Not only will the average age and condition of the fluid be better, but the gunk removed when you cleaned out the filter area, will be an additional benefit.

I guess I should add that I had assumed that the flush would be a 100% change, but that is not likely. As it is flushed the old and new fluid will co-mingle giving you not all new fluid, but rather a mix of old and new.

The video is highly misleading; the 24,000 mile interval is too short, especially if “all the fluid” is replaced. I’ll bet that at 24,000 miles of normal driving that fluid which our guy says needs to be flushed is still bright pink.

The idea that only 30% of fluid is replaced with a pan drop is also misleading, the % is much higher.

Since there are car makers who do not even have a fluid change in their recommended schedule (for normal driving) you may conclude that a conservatively driven car, not overloaded, in a moderate climate will go a very long time before causing any transmission damage.

If the smooth talking guy really had you interest at heart, he might recommend a flush every 30,000 miles followed by a flush AND a pan drop cleanout at 60,000 miles.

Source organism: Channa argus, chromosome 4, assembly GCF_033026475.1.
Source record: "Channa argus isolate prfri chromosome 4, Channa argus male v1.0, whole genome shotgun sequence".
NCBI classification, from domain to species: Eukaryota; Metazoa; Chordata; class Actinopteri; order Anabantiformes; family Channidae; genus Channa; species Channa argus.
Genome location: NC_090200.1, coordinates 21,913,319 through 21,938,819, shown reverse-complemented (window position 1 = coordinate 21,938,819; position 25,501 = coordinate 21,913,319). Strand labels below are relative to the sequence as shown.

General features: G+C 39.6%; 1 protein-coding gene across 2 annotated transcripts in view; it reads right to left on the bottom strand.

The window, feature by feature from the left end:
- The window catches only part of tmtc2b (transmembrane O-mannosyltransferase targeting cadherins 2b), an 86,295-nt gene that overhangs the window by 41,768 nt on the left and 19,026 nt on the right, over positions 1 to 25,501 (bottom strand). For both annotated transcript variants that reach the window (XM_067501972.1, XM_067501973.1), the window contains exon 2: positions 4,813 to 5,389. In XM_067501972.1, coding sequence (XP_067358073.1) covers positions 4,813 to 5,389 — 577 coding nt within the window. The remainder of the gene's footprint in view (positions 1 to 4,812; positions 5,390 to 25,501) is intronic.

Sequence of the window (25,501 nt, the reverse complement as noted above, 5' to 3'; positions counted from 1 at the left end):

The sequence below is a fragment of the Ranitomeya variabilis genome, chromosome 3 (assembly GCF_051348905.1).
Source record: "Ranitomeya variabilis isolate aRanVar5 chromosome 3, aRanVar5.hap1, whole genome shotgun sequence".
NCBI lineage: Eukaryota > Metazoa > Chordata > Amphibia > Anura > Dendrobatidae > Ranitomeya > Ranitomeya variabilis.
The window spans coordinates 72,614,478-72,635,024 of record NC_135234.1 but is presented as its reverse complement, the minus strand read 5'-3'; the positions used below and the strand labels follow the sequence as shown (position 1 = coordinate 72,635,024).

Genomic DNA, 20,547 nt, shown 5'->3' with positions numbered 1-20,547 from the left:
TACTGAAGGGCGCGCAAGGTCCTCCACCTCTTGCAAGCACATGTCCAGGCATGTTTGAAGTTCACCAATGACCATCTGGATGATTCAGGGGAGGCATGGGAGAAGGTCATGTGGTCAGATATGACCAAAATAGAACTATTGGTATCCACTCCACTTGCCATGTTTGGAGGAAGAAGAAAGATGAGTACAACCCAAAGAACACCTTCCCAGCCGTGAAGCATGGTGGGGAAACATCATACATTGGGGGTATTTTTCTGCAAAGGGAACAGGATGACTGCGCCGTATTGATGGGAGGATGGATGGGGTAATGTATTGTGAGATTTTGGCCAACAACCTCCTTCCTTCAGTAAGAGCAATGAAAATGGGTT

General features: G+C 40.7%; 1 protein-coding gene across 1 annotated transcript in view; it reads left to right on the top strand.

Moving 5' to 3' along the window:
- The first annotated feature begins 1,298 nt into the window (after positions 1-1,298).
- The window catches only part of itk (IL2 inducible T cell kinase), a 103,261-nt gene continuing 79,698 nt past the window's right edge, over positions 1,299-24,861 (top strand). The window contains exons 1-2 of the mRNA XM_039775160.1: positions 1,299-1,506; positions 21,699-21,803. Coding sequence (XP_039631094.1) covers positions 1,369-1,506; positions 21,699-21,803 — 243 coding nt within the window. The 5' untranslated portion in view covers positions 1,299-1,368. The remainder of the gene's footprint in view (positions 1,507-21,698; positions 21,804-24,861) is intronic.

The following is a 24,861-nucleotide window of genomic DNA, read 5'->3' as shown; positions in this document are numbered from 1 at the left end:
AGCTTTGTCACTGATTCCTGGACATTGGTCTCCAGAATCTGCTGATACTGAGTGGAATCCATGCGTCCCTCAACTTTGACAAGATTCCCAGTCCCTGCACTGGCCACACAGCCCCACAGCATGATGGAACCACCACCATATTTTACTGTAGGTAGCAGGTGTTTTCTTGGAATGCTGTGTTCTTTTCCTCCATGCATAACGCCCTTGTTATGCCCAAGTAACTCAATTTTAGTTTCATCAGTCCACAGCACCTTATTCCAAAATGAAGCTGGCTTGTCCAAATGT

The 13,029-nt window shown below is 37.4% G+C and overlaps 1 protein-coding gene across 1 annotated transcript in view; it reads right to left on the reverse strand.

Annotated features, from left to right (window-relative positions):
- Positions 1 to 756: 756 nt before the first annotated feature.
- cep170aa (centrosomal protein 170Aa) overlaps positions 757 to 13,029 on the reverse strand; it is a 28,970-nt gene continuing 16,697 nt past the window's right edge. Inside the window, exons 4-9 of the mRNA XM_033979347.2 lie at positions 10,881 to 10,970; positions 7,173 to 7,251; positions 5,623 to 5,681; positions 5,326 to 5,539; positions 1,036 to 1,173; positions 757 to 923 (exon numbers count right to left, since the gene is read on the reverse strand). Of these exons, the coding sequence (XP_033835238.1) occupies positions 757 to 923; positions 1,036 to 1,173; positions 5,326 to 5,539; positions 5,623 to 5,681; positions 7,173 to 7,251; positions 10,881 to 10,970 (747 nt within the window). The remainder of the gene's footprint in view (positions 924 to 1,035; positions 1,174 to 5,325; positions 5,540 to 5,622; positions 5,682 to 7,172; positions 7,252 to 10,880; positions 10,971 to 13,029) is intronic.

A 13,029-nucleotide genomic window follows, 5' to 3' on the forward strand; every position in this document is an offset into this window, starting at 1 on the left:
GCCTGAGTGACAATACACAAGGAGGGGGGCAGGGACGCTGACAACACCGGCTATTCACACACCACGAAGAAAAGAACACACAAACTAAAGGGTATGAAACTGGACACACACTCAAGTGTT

This “honest” guy also does not breathe the word “FILTER”, he just ignores it. The filter will eventually clog up and cause transmission failure.

For trailer towing, if you read most manuals, the fluid/filter change is about every 15,000-30,000 miles since it causes a lot of wear.

The last time I had my car in after trailer towing, the tech slowed me the stuff in the pan, and yes, that was stuff you could not flush out.

My Toyota has a recommended 6 years or 60,000 miles and for my Nissan it’s only recommended to change the fluid at 30,000 miles or 2 years when towing a trailer, having a large car top carrier or driving on dusty & muddy roads. I change it anyway every 40,000 miles. NOT A WORD IN EITHER MANUAL ABOUT FLUSHES!!!

Since I am only an engineer and not an experienced transmission technician, I would like “transman” to comment on these commercials.